bring on the Silence.

bring on the silenceLast year I tried (and failed…miserably) to observe 15 minutes of silence a day throughout Lent. This year, despite being even more crazed and busy, I decided to try it again. And guess what? It has been hard, but it has also been so, so fruitful.

Most days I crack and look at the clock or my timer before my 15 minutes are up. More often than not I set a timer on my phone for 15 minutes, so the fact that I feel compelled to look at it to make sure it is working tells me that I struggle to trust God completely. I know my phone works, it has worked without fail so far, and yet day after day I find myself checking it. So too is my relationship with God. He works for my good and the good of all of His children day after day, and yet I find myself compelled to keep asking for that which He already provides me with: His peace and His love.

Most days I have a song stuck in my head and I have to stop myself from mentally singing it. This tells me something I feared I already knew: I’d rather listen to the enchantments of other things than the voice of God. The world and the sweet, alluring sounds it can make can become nothing more than a distraction from the voice of God. Sometimes His voice is quiet or far off and takes more time to hear, but if I don’t develop the discipline to shut out the world, then I risk missing His voice all together.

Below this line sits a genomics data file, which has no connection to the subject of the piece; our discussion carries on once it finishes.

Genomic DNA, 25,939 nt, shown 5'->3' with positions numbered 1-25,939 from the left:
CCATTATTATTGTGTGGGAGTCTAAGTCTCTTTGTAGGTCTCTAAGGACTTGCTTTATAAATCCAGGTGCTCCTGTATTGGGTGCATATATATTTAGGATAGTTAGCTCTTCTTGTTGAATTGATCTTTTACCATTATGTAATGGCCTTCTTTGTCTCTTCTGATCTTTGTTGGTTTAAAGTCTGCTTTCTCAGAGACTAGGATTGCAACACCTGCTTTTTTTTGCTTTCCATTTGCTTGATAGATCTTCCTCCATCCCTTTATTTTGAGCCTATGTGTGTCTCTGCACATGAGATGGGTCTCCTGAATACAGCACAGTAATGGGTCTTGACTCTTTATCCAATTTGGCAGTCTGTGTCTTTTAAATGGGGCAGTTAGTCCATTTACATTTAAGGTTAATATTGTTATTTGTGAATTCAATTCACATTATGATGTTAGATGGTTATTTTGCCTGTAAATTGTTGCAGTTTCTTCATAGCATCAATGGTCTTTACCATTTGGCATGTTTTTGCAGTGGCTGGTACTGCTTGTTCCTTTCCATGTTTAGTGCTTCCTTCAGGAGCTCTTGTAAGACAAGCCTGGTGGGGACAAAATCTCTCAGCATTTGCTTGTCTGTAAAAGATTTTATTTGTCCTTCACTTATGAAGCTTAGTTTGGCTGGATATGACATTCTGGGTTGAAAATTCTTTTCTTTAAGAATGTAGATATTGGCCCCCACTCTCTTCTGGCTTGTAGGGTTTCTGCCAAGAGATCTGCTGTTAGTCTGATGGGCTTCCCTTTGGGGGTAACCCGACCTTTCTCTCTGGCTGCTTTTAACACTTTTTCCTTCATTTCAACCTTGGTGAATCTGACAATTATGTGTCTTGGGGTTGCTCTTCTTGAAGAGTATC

Most days when that alarm goes off I’m quick to rush off to whatever else I was going to do. Some days when the alarm goes off, I’m hurrying to do the list of things I made in my head while I was supposed to be praying in silence. Fix my shoes, pull out my outfit for tomorrow, e-mail so and so, etc. This tells me that I’m more interested in the minimum than in being fed. Once my fifteen minutes of silence are done (and believe me when I say it takes a great amount of self-discipline not to “pause” my silent time to e-mail whoever, rotate the laundry, etc.) I’m done and I turn off my brain to God. The second my phone alarm goes off I’m relieved that the silence is over.

The silence is hard, but oh so necessary. The silence forces invites me to go beyond myself, to listen beyond the noise. The silence asks me to shut everything off, including my internal to-do list and just…rest. Easier said than done, which is why I’m glad that lent isn’t over yet. There is more to learn and discover about the wild, patient, tender heart of God.

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